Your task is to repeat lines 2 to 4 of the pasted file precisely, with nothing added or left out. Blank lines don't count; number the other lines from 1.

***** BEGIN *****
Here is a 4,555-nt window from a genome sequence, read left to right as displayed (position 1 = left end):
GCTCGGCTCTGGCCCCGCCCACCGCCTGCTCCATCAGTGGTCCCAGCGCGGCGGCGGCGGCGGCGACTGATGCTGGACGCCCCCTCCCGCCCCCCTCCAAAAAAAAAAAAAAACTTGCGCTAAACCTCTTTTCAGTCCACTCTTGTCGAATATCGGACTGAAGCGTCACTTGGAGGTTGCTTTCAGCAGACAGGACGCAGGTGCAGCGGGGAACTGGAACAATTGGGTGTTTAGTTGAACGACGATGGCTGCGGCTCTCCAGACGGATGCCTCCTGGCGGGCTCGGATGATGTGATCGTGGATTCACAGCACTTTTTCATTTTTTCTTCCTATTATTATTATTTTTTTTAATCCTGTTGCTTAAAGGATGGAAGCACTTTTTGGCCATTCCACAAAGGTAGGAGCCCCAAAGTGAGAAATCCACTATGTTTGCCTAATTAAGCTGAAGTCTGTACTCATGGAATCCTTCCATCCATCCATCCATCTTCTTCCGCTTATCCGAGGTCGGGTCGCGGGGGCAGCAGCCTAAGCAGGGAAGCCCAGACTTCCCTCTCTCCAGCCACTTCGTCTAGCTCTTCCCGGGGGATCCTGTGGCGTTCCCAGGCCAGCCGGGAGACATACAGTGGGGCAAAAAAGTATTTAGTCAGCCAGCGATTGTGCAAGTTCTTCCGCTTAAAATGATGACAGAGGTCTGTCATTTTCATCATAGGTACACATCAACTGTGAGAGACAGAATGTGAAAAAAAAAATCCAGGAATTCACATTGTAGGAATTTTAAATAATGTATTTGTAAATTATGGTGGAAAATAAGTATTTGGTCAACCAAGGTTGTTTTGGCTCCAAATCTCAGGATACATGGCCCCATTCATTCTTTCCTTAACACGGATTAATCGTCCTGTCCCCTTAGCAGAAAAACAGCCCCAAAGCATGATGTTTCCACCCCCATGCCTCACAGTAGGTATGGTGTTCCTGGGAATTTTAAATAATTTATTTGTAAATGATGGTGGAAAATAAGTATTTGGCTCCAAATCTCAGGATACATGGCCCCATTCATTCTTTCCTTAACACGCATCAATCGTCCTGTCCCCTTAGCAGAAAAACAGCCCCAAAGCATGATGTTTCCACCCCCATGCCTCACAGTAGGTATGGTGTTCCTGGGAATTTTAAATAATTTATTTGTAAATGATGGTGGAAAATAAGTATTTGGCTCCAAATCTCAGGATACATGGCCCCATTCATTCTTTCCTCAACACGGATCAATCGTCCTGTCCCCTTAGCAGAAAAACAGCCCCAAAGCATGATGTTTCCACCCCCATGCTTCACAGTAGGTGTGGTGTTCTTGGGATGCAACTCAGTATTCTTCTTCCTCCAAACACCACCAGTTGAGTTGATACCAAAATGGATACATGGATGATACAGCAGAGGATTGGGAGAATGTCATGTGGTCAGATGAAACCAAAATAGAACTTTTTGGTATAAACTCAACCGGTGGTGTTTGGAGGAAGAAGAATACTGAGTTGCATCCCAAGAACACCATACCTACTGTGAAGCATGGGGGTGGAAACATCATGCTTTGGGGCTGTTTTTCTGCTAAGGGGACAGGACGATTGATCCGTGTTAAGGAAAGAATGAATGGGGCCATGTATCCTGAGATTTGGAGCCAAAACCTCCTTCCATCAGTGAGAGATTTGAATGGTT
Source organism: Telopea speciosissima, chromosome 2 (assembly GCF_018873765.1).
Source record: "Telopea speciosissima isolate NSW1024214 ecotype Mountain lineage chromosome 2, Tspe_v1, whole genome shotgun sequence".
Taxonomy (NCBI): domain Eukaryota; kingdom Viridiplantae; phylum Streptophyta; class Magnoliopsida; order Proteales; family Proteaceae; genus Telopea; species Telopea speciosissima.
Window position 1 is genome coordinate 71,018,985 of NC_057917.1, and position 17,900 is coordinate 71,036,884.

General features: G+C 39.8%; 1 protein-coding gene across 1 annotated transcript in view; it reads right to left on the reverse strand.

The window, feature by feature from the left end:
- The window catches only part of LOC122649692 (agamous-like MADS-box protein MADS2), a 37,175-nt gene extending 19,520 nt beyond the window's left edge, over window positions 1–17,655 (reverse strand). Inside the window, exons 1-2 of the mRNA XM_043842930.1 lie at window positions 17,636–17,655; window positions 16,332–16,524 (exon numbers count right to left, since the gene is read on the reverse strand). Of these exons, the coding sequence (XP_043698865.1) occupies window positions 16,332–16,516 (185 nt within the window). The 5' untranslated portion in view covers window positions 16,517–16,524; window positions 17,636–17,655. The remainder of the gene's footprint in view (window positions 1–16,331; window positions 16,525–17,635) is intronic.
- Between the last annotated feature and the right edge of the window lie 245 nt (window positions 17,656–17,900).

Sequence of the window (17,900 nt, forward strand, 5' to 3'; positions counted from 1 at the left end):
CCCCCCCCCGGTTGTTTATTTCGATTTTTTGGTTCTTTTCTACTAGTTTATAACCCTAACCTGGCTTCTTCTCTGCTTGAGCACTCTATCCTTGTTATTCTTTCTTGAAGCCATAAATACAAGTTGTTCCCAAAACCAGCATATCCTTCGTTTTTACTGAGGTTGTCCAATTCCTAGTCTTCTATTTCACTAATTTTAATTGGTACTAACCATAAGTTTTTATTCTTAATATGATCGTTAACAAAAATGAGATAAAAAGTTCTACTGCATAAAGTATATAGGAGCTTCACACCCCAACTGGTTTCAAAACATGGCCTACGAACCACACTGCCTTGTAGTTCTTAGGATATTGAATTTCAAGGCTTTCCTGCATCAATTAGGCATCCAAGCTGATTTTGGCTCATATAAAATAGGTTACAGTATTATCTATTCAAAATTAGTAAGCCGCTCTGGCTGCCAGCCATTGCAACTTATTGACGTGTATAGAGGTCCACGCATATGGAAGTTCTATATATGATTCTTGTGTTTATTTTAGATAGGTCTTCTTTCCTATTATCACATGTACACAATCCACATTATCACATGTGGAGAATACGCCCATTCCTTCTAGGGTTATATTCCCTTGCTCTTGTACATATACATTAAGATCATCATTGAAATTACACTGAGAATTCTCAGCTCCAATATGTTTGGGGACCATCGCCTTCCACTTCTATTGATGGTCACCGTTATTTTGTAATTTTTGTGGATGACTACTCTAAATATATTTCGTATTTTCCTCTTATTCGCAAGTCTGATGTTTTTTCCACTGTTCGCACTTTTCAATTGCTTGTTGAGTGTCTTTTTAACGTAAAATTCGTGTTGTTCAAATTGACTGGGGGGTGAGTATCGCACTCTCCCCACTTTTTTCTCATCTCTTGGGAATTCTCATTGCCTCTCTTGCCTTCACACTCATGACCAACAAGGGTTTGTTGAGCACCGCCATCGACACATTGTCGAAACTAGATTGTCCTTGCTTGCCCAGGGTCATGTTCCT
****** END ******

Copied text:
GCTCGGCTCTGGCCCCGCCCACCGCCTGCTCCATCAGTGGTCCCAGCGCGGCGGCGGCGGCGGCGACTGATGCTGGACGCCCCCTCCCGCCCCCCTCCAAAAAAAAAAAAAAACTTGCGCTAAACCTCTTTTCAGTCCACTCTTGTCGAATATCGGACTGAAGCGTCACTTGGAGGTTGCTTTCAGCAGACAGGACGCAGGTGCAGCGGGGAACTGGAACAATTGGGTGTTTAGTTGAACGACGATGGCTGCGGCTCTCCAGACGGATGCCTCCTGGCGGGCTCGGATGATGTGATCGTGGATTCACAGCACTTTTTCATTTTTTCTTCCTATTATTATTATTTTTTTTAATCCTGTTGCTTAAAGGATGGAAGCACTTTTTGGCCATTCCACAAAGGTAGGAGCCCCAAAGTGAGAAATCCACTATGTTTGCCTAATTAAGCTGAAGTCTGTACTCATGGAATCCTTCCATCCATCCATCCATCTTCTTCCGCTTATCCGAGGTCGGGTCGCGGGGGCAGCAGCCTAAGCAGGGAAGCCCAGACTTCCCTCTCTCCAGCCACTTCGTCTAGCTCTTCCCGGGGGATCCTGTGGCGTTCCCAGGCCAGCCGGGAGACATACAGTGGGGCAAAAAAGTATTTAGTCAGCCAGCGATTGTGCAAGTTCTTCCGCTTAAAATGATGACAGAGGTCTGTCATTTTCATCATAGGTACACATCAACTGTGAGAGACAGAATGTGAAAAAAAAAATCCAGGAATTCACATTGTAGGAATTTTAAATAATGTATTTGTAAATTATGGTGGAAAATAAGTATTTGGTCAACCAAGGTTGTTTTGGCTCCAAATCTCAGGATACATGGCCCCATTCATTCTTTCCTTAACACGGATTAATCGTCCTGTCCCCTTAGCAGAAAAACAGCCCCAAAGCATGATGTTTCCACCCCCATGCCTCACAGTAGGTATGGTGTTCCTGGGAATTTTAAATAATTTATTTGTAAATGATGGTGGAAAATAAGTATTTGGCTCCAAATCTCAGGATACATGGCCCCATTCATTCTTTCCTTAACACGCATCAATCGTCCTGTCCCCTTAGCAGAAAAACAGCCCCAAAGCATGATGTTTCCACCCCCATGCCTCACAGTAGGTATGGTGTTCCTGGGAATTTTAAATAATTTATTTGTAAATGATGGTGGAAAATAAGTATTTGGCTCCAAATCTCAGGATACATGGCCCCATTCATTCTTTCCTCAACACGGATCAATCGTCCTGTCCCCTTAGCAGAAAAACAGCCCCAAAGCATGATGTTTCCACCCCCATGCTTCACAGTAGGTGTGGTGTTCTTGGGATGCAACTCAGTATTCTTCTTCCTCCAAACACCACCAGTTGAGTTGATACCAAAATGGATACATGGATGATACAGCAGAGGATTGGGAGAATGTCATGTGGTCAGATGAAACCAAAATAGAACTTTTTGGTATAAACTCAACCGGTGGTGTTTGGAGGAAGAAGAATACTGAGTTGCATCCCAAGAACACCATACCTACTGTGAAGCATGGGGGTGGAAACATCATGCTTTGGGGCTGTTTTTCTGCTAAGGGGACAGGACGATTGATCCGTGTTAAGGAAAGAATGAATGGGGCCATGTATCCTGAGATTTGGAGCCAAAACCTCCTTCCATCAGTGAGAGATTTGAATGGTT
Source organism: Telopea speciosissima, chromosome 2 (assembly GCF_018873765.1).
Source record: "Telopea speciosissima isolate NSW1024214 ecotype Mountain lineage chromosome 2, Tspe_v1, whole genome shotgun sequence".